Shortly after crossing over the bridge onto the Brunswick Islands in North Carolina, you begin to unwind.
Or you should.
This is the place to unplug and let the wavelets wash over your feet.
Six barrier island towns — Sunset Beach, Ocean Isle Beach, Holden Beach, Oak Island, Caswell Beach and Bald Head Island — are all part of the Brunswick Islands, famous for secluded beaches and a laid-back lifestyle. On the nearby North Carolina coast, Calabash, Shallotte and Southport are home to numerous restaurants, galleries and shops.
What makes this area special — and a great vacation spot? I heard the same sentiment over and over: Family memories are built here. People return for a reason. The leisurely pace is just right.
Although the Brunswick Islands are only 30 minutes north of North Myrtle Beach, the two areas are worlds apart. These islands are not filled with crowded strip malls and car-choked roads. City ordinances prevent buildings from being more than two stories high. The result is that you can’t pack in as many visitors onto the islands at one time. It feels less like Manhattan and more like home.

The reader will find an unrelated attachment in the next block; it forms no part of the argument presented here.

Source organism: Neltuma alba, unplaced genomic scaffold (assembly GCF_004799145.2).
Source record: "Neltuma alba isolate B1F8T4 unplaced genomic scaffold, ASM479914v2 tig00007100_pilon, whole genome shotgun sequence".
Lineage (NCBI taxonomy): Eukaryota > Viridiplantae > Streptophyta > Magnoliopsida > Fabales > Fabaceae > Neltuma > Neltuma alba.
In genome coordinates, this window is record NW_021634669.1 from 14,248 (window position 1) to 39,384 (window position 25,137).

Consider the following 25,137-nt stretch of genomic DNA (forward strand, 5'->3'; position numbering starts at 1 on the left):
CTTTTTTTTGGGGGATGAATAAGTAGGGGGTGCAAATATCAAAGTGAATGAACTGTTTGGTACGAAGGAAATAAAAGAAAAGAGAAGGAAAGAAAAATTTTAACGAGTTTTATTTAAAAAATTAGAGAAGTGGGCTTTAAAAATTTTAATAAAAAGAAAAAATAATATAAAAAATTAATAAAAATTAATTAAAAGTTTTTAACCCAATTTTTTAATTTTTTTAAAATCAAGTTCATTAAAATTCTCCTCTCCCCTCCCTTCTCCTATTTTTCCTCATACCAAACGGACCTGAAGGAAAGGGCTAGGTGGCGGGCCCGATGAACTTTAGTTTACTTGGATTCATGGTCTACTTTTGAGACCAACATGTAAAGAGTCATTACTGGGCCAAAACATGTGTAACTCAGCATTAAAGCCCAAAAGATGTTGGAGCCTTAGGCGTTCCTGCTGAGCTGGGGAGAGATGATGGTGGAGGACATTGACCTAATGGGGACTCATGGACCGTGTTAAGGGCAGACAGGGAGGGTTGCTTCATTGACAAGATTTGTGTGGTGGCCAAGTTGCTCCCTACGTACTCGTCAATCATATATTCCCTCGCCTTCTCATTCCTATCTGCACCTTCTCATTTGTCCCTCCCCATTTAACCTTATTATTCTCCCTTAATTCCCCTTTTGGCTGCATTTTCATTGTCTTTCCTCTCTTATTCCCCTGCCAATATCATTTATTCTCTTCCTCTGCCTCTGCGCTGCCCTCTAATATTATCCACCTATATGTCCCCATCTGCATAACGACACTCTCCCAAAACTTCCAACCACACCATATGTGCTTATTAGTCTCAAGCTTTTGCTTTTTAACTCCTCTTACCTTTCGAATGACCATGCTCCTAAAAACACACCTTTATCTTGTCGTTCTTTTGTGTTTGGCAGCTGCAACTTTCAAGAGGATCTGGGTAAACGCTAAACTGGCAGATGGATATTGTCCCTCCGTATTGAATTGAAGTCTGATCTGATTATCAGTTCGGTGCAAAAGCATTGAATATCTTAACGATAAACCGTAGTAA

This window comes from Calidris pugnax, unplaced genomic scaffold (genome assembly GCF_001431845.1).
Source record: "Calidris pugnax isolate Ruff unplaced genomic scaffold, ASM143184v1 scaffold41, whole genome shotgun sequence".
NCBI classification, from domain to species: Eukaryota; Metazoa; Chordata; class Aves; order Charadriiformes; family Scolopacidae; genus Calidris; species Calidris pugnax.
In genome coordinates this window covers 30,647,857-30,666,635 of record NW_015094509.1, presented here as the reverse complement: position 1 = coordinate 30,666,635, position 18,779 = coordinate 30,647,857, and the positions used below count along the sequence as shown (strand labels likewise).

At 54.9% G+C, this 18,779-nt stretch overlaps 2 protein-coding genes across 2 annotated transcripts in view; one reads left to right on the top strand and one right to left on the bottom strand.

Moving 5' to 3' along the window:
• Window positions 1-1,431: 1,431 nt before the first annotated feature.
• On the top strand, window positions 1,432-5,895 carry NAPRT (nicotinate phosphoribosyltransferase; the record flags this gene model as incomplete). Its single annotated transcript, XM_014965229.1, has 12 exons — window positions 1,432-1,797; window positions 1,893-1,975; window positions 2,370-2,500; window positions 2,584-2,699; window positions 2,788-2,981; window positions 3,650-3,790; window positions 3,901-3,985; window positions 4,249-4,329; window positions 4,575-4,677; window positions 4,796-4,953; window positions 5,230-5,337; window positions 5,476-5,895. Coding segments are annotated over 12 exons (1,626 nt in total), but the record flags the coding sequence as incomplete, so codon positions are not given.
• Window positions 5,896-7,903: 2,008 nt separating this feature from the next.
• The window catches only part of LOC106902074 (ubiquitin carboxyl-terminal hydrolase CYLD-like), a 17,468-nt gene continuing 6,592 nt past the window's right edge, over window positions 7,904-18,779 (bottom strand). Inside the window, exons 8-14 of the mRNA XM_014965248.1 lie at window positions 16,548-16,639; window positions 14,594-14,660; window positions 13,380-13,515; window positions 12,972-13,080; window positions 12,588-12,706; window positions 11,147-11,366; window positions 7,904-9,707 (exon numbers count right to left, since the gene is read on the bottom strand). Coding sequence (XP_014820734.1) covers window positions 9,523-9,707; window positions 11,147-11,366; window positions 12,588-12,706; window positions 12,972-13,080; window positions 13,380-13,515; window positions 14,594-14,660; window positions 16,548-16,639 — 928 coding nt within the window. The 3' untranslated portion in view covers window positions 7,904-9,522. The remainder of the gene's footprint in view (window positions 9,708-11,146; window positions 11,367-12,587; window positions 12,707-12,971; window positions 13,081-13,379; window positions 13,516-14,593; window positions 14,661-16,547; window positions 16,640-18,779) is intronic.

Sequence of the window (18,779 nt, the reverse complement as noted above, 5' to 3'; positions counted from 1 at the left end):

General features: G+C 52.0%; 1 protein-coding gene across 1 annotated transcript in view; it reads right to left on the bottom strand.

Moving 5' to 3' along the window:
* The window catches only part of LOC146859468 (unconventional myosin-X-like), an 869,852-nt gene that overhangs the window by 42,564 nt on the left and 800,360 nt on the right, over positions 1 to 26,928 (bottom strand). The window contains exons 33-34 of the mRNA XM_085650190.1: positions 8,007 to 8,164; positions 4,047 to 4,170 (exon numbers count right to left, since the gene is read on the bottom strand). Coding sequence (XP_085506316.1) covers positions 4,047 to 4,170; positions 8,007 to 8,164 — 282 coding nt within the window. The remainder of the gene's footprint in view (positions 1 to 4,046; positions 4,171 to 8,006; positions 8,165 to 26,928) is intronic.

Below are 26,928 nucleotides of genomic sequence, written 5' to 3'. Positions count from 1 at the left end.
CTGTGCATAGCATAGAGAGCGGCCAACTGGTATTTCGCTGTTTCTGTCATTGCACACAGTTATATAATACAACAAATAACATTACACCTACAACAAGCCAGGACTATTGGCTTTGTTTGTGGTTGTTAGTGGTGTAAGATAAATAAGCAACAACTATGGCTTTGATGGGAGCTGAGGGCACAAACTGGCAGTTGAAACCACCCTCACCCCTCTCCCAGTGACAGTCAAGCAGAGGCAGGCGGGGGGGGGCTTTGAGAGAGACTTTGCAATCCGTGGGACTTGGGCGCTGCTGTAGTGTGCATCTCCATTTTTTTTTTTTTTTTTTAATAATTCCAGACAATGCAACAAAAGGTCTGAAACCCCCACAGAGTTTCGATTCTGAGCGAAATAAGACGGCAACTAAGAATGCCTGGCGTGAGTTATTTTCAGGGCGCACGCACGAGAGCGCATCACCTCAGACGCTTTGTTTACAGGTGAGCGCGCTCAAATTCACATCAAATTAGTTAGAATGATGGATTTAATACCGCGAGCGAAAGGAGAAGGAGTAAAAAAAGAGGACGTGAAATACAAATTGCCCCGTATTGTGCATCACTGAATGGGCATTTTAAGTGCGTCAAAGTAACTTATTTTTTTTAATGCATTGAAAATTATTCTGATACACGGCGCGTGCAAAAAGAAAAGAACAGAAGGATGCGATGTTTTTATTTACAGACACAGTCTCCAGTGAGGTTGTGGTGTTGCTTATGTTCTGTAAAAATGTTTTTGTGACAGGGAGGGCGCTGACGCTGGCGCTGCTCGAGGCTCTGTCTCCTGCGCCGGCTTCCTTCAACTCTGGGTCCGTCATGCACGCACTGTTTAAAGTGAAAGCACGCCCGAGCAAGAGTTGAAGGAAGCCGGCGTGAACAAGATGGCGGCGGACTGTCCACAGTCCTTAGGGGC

Joe and Katie Giordano from Boone, North Carolina, have been coming to Sunset Beach for years.
“We got engaged here in the spring of 2008 and then we came back for our honeymoon,” Kate Giordano said. “After that, we came back right before our baby was born.”
Their 3-year-old son, Gabe, ran down the beach toward the water, clearly feeling right at home.
“We love the quiet family atmosphere, and we stay at the same rental every year,” Kate Giordano said.
So much to do
Is there enough to do on a slow-paced stretch of coast, you may wonder?
Traci Corrigan lived in St. Louis, Missouri, when she was a kid. When she was 12, her parents rented a house in Ocean Isle.
“It was a 16-hour drive, but we came back here year after year,” she said. “We stayed in the same little house each time.”
Now that Corrigan lives in Pendleton, she plans to bring her two children to the Brunswick Islands more often.
Because of the wide variety of rentals and hotels, the Brunswick Islands are ideal for family reunions. In addition, there are many activities available within a short drive. There is plenty to do and see.
I started my visit at the Sunset Inn on Sunset Beach. Its wide, deep screened-in porches are the perfect spot to watch the sun go down. The bedrooms were scrupulously clean and in the morning, the mini-quiches were hot and delicious. Southern charm and hospitality are in full force here.